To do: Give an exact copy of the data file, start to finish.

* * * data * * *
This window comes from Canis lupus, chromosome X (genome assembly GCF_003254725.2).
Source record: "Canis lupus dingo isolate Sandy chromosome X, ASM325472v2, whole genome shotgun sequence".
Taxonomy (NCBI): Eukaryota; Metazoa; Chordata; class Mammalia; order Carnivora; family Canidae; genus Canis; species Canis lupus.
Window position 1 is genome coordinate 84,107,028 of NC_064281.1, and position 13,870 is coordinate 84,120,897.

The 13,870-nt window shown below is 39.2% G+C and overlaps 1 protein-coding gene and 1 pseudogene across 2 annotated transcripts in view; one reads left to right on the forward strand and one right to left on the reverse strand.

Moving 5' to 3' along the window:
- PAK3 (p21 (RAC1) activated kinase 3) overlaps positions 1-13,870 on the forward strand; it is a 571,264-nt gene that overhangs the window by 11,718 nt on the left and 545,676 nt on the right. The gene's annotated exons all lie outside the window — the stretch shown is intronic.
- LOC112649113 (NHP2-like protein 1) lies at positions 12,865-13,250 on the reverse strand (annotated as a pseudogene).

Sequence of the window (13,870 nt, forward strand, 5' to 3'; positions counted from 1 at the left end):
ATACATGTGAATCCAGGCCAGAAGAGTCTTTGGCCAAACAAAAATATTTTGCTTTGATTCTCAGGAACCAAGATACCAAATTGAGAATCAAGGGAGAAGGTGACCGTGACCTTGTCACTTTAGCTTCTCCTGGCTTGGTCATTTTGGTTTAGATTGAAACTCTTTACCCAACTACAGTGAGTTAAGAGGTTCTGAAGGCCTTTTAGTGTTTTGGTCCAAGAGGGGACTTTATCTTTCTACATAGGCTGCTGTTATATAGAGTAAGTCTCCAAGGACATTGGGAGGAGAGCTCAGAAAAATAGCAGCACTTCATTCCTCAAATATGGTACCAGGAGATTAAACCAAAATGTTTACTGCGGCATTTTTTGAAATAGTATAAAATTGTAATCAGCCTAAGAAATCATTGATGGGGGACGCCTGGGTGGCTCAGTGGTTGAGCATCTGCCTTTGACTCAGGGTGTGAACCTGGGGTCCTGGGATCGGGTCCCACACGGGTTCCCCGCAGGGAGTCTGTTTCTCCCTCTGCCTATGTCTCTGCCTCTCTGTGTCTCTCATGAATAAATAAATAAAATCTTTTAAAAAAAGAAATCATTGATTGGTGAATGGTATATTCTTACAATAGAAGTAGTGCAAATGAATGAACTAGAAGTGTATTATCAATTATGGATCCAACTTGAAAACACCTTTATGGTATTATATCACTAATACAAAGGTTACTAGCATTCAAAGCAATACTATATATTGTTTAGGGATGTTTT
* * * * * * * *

This window comes from Canis lupus, chromosome X (genome assembly GCF_003254725.2).
Source record: "Canis lupus dingo isolate Sandy chromosome X, ASM325472v2, whole genome shotgun sequence".
Taxonomy (NCBI): Eukaryota; Metazoa; Chordata; class Mammalia; order Carnivora; family Canidae; genus Canis; species Canis lupus.
Window position 1 is genome coordinate 84,107,028 of NC_064281.1, and position 13,870 is coordinate 84,120,897.

The 13,870-nt window shown below is 39.2% G+C and overlaps 1 protein-coding gene and 1 pseudogene across 2 annotated transcripts in view; one reads left to right on the forward strand and one right to left on the reverse strand.

Moving 5' to 3' along the window:
- PAK3 (p21 (RAC1) activated kinase 3) overlaps positions 1-13,870 on the forward strand; it is a 571,264-nt gene that overhangs the window by 11,718 nt on the left and 545,676 nt on the right. The gene's annotated exons all lie outside the window — the stretch shown is intronic.
- LOC112649113 (NHP2-like protein 1) lies at positions 12,865-13,250 on the reverse strand (annotated as a pseudogene).

Sequence of the window (13,870 nt, forward strand, 5' to 3'; positions counted from 1 at the left end):
ATACATGTGAATCCAGGCCAGAAGAGTCTTTGGCCAAACAAAAATATTTTGCTTTGATTCTCAGGAACCAAGATACCAAATTGAGAATCAAGGGAGAAGGTGACCGTGACCTTGTCACTTTAGCTTCTCCTGGCTTGGTCATTTTGGTTTAGATTGAAACTCTTTACCCAACTACAGTGAGTTAAGAGGTTCTGAAGGCCTTTTAGTGTTTTGGTCCAAGAGGGGACTTTATCTTTCTACATAGGCTGCTGTTATATAGAGTAAGTCTCCAAGGACATTGGGAGGAGAGCTCAGAAAAATAGCAGCACTTCATTCCTCAAATATGGTACCAGGAGATTAAACCAAAATGTTTACTGCGGCATTTTTTGAAATAGTATAAAATTGTAATCAGCCTAAGAAATCATTGATGGGGGACGCCTGGGTGGCTCAGTGGTTGAGCATCTGCCTTTGACTCAGGGTGTGAACCTGGGGTCCTGGGATCGGGTCCCACACGGGTTCCCCGCAGGGAGTCTGTTTCTCCCTCTGCCTATGTCTCTGCCTCTCTGTGTCTCTCATGAATAAATAAATAAAATCTTTTAAAAAAAGAAATCATTGATTGGTGAATGGTATATTCTTACAATAGAAGTAGTGCAAATGAATGAACTAGAAGTGTATTATCAATTATGGATCCAACTTGAAAACACCTTTATGGTATTATATCACTAATACAAAGGTTACTAGCATTCAAAGCAATACTATATATTGTTTAGGGATGTTTT